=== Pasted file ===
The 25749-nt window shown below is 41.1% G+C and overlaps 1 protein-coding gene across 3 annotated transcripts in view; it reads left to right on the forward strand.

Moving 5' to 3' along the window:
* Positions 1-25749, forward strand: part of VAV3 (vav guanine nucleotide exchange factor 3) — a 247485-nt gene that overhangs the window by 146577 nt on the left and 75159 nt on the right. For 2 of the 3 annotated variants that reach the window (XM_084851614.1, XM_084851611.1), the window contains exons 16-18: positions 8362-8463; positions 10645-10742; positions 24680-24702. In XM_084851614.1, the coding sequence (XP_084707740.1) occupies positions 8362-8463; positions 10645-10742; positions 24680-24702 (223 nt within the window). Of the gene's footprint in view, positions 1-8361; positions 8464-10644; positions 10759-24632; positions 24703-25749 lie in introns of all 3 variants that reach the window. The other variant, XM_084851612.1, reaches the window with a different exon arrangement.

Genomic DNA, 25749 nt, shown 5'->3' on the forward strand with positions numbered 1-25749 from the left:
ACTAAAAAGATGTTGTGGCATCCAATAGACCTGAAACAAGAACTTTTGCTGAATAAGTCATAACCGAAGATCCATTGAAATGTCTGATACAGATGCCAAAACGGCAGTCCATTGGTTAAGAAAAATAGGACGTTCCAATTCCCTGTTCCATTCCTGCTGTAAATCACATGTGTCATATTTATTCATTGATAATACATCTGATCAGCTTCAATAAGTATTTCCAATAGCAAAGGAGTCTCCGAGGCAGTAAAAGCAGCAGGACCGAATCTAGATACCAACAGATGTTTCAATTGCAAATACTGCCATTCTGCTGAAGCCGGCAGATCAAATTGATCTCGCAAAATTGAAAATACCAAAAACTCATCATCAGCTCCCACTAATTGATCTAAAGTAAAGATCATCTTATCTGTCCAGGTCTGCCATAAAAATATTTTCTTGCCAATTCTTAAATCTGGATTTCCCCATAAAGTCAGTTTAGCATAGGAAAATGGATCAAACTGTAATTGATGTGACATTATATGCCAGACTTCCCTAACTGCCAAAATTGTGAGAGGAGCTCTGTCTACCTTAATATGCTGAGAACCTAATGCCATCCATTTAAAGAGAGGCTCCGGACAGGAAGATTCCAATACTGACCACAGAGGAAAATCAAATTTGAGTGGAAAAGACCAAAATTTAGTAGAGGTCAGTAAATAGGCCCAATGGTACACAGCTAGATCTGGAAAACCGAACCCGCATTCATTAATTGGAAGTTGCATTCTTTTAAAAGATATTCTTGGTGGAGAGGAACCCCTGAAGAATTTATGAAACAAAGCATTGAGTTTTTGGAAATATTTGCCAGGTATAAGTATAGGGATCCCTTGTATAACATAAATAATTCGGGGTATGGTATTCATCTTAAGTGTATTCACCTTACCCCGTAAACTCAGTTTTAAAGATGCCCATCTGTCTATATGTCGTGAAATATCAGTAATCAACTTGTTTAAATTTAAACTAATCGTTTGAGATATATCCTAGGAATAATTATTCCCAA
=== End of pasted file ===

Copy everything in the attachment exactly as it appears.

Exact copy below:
The 25749-nt window shown below is 41.1% G+C and overlaps 1 protein-coding gene across 3 annotated transcripts in view; it reads left to right on the forward strand.

Moving 5' to 3' along the window:
* Positions 1-25749, forward strand: part of VAV3 (vav guanine nucleotide exchange factor 3) — a 247485-nt gene that overhangs the window by 146577 nt on the left and 75159 nt on the right. For 2 of the 3 annotated variants that reach the window (XM_084851614.1, XM_084851611.1), the window contains exons 16-18: positions 8362-8463; positions 10645-10742; positions 24680-24702. In XM_084851614.1, the coding sequence (XP_084707740.1) occupies positions 8362-8463; positions 10645-10742; positions 24680-24702 (223 nt within the window). Of the gene's footprint in view, positions 1-8361; positions 8464-10644; positions 10759-24632; positions 24703-25749 lie in introns of all 3 variants that reach the window. The other variant, XM_084851612.1, reaches the window with a different exon arrangement.

Genomic DNA, 25749 nt, shown 5'->3' on the forward strand with positions numbered 1-25749 from the left:
ACTAAAAAGATGTTGTGGCATCCAATAGACCTGAAACAAGAACTTTTGCTGAATAAGTCATAACCGAAGATCCATTGAAATGTCTGATACAGATGCCAAAACGGCAGTCCATTGGTTAAGAAAAATAGGACGTTCCAATTCCCTGTTCCATTCCTGCTGTAAATCACATGTGTCATATTTATTCATTGATAATACATCTGATCAGCTTCAATAAGTATTTCCAATAGCAAAGGAGTCTCCGAGGCAGTAAAAGCAGCAGGACCGAATCTAGATACCAACAGATGTTTCAATTGCAAATACTGCCATTCTGCTGAAGCCGGCAGATCAAATTGATCTCGCAAAATTGAAAATACCAAAAACTCATCATCAGCTCCCACTAATTGATCTAAAGTAAAGATCATCTTATCTGTCCAGGTCTGCCATAAAAATATTTTCTTGCCAATTCTTAAATCTGGATTTCCCCATAAAGTCAGTTTAGCATAGGAAAATGGATCAAACTGTAATTGATGTGACATTATATGCCAGACTTCCCTAACTGCCAAAATTGTGAGAGGAGCTCTGTCTACCTTAATATGCTGAGAACCTAATGCCATCCATTTAAAGAGAGGCTCCGGACAGGAAGATTCCAATACTGACCACAGAGGAAAATCAAATTTGAGTGGAAAAGACCAAAATTTAGTAGAGGTCAGTAAATAGGCCCAATGGTACACAGCTAGATCTGGAAAACCGAACCCGCATTCATTAATTGGAAGTTGCATTCTTTTAAAAGATATTCTTGGTGGAGAGGAACCCCTGAAGAATTTATGAAACAAAGCATTGAGTTTTTGGAAATATTTGCCAGGTATAAGTATAGGGATCCCTTGTATAACATAAATAATTCGGGGTATGGTATTCATCTTAAGTGTATTCACCTTACCCCGTAAACTCAGTTTTAAAGATGCCCATCTGTCTATATGTCGTGAAATATCAGTAATCAACTTGTTTAAATTTAAACTAATCGTTTGAGATATATCCTAGGAATAATTATTCCCAA